Image of the Tree and the Story of the Lamb

There can be a purifying, redemptive power in the Cross in our lives.


I love the image given in the Prophet Amos that reminds us that with certain trees and plants it is only when it is severely cut back to the sap that it can rightly grow and thrive.


I often marvelled at the idea that the sometimes the shepherd has to break the leg of a little lamb strays and then carry it on his shoulder until it heals and gets sense!


Image of the Flower at night time

In some parts of the world there is a flower which blooms only in the dark and its scent fills the night air.  It’s effect is unexpected, as is it’s beauty.  The light of God is something similar – shining within the darkest night, a light which shines in the middle of all human darkness. (Donal Neary – Praying in Lent)


The poet Kipling gathers this idea together better than I might:

I have known shadow

I have known sun

And how I know

The two are one

(Rudyard Kipling)


Baptism ceremony.

Cross and Paschal candle.  Good Friday and Easter Sunday are two sides of one coin of our faith.


Feasts of the Cross

Feast of Triumph of the Cross and Our Lady of Sorrows


Robert Browning Hamilton

I walked a mile with pleasure

She chattered all the way

But left me none the wiser

For all she had to say


I walked a mile with sorrow

Not a word said she

But oh the things I learned

When sorrow walked with me.


Example of losing a match

Harry Bohan – when we lose – we learn most.  Strengthens ones resolve to rise up.


Devotion to the Cross

The whole point of what I am trying to say is that devotion to the cross is a big part of our faith. Old Prayer books had prayers to be recited in front of a crucifix encouraging us to have a devotion to the Cross of Jesus Christ.  Through doing that we get a sense of the tremendous love demonstated by Jesus for us.  St. Padre Pio as we well know was particularly adept at this through his prayer and example.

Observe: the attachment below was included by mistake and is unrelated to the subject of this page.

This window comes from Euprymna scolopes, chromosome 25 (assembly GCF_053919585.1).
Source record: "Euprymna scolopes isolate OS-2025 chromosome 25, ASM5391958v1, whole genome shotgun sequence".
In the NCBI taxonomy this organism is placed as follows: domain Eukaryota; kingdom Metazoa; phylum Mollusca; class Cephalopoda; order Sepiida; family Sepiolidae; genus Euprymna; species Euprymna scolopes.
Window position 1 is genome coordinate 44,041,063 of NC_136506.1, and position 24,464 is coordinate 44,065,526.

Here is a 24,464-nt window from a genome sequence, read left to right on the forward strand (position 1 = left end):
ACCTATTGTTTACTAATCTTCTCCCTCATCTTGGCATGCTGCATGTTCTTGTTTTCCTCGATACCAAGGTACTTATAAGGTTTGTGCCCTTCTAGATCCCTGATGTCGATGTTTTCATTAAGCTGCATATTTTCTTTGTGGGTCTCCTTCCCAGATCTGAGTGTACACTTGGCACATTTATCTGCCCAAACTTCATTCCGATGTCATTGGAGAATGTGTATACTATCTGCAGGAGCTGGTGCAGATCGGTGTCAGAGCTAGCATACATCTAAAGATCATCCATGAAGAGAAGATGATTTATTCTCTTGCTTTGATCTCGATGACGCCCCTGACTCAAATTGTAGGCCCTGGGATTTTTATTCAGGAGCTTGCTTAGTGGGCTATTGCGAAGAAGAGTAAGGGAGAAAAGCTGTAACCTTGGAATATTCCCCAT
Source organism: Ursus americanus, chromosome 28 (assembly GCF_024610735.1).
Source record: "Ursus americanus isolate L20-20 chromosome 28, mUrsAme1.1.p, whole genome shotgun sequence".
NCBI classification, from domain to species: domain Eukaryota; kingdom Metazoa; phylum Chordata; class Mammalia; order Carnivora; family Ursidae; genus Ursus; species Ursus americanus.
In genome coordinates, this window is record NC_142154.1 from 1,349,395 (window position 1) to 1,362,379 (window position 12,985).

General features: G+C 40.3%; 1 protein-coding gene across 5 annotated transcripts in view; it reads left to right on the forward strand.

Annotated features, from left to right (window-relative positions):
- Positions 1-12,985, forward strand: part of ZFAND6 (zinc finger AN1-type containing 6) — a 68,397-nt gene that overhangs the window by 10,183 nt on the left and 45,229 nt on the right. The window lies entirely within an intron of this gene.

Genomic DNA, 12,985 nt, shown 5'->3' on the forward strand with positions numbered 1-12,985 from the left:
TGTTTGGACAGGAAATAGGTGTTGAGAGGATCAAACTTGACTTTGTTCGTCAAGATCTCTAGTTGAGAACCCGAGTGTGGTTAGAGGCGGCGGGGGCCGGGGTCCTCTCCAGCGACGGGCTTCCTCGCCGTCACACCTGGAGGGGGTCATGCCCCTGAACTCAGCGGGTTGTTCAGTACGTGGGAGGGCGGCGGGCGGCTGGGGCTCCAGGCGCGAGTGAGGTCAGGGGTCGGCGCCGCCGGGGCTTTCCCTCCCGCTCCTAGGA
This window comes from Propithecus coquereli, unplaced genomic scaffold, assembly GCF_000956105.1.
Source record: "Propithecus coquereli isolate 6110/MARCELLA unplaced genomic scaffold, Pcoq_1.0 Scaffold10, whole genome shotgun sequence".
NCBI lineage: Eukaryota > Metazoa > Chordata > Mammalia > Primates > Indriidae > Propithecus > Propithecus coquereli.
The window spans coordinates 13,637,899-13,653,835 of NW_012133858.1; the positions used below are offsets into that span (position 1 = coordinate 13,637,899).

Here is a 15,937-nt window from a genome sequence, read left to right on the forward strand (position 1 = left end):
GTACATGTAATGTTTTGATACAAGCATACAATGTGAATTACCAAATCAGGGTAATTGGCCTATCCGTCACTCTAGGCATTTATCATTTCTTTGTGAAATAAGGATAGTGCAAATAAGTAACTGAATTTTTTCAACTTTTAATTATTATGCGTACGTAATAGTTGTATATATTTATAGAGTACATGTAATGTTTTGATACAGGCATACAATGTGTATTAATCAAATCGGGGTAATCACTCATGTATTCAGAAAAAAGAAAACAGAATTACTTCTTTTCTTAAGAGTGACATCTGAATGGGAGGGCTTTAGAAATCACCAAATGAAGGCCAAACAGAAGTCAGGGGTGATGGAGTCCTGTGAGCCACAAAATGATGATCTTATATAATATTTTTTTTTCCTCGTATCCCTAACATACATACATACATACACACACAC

Celtic Prayer

There is an old celtic prayer that runs:

May the fruit of the tree of the passion of the Lord fall on us this night.  May that be our lot as we reflect on the life and message of St. Pio and as we receive the blessing of the relic of St. Pio who so readliy embraced that cross in his life.


Summary, Conclusion and blessing

Pray, Hope and don’t worry!  The Gospel of the family – Day 1.

Tolerance, generosity, witness, leadership and prayerful good example in the life of the Saint – Day 2.

The paradoxical beauty and glory of the Cross as live out by St. Pio  Day 3.


The challenge of following a saint

On the feast of a Saint in reflecting on their lives – we invariably make a resolve to imitate their goodness.  I thought today of a teaching colleague who had an interesting line one morning out of the blue at morning coffee.

To live above with the saints we love is an honour and glory.  To live below with the saints we know is a hell of a different story.

That is the challenge.  That is where the rub is as we depart with the blessing of Padre Pio and the Lord when we leave here tonight.


Happy feast of St. Pio

A very happy feast of St. Padre Pio to you all on this special day.  May God bless us.  May you be enriched with his grace as a result of praying for these three days. Beannacht Dé agus go mbeire muid be an t-am seo arís! Amen!